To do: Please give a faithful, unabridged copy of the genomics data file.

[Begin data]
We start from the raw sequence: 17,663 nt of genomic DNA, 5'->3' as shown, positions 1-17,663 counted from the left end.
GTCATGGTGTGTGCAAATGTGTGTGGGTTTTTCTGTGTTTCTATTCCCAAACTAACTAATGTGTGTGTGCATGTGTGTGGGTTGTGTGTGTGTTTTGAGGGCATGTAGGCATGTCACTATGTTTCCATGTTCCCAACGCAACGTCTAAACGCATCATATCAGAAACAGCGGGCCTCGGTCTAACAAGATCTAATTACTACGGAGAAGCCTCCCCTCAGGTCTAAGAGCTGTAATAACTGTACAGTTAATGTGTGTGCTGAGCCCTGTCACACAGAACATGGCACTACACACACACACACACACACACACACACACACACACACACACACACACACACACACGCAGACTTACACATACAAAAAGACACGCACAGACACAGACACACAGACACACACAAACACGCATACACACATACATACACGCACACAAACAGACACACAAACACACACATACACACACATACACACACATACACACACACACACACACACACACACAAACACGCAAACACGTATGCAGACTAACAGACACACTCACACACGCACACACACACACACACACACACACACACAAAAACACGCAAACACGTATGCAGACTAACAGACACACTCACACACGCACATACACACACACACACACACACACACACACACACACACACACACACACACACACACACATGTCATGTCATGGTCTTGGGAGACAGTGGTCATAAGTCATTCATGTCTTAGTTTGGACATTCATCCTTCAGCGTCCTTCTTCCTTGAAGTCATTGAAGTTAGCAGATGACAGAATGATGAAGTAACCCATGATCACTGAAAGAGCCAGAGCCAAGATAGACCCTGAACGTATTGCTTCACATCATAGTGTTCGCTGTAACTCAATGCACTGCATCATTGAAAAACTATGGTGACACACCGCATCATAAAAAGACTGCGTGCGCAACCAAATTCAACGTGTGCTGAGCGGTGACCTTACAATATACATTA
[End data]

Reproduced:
We start from the raw sequence: 17,663 nt of genomic DNA, 5'->3' as shown, positions 1-17,663 counted from the left end.
GTCATGGTGTGTGCAAATGTGTGTGGGTTTTTCTGTGTTTCTATTCCCAAACTAACTAATGTGTGTGTGCATGTGTGTGGGTTGTGTGTGTGTTTTGAGGGCATGTAGGCATGTCACTATGTTTCCATGTTCCCAACGCAACGTCTAAACGCATCATATCAGAAACAGCGGGCCTCGGTCTAACAAGATCTAATTACTACGGAGAAGCCTCCCCTCAGGTCTAAGAGCTGTAATAACTGTACAGTTAATGTGTGTGCTGAGCCCTGTCACACAGAACATGGCACTACACACACACACACACACACACACACACACACACACACACACACACACACACACACGCAGACTTACACATACAAAAAGACACGCACAGACACAGACACACAGACACACACAAACACGCATACACACATACATACACGCACACAAACAGACACACAAACACACACATACACACACATACACACACATACACACACACACACACACACACACACAAACACGCAAACACGTATGCAGACTAACAGACACACTCACACACGCACACACACACACACACACACACACACACAAAAACACGCAAACACGTATGCAGACTAACAGACACACTCACACACGCACATACACACACACACACACACACACACACACACACACACACACACACACACACACACACATGTCATGTCATGGTCTTGGGAGACAGTGGTCATAAGTCATTCATGTCTTAGTTTGGACATTCATCCTTCAGCGTCCTTCTTCCTTGAAGTCATTGAAGTTAGCAGATGACAGAATGATGAAGTAACCCATGATCACTGAAAGAGCCAGAGCCAAGATAGACCCTGAACGTATTGCTTCACATCATAGTGTTCGCTGTAACTCAATGCACTGCATCATTGAAAAACTATGGTGACACACCGCATCATAAAAAGACTGCGTGCGCAACCAAATTCAACGTGTGCTGAGCGGTGACCTTACAATATACATTA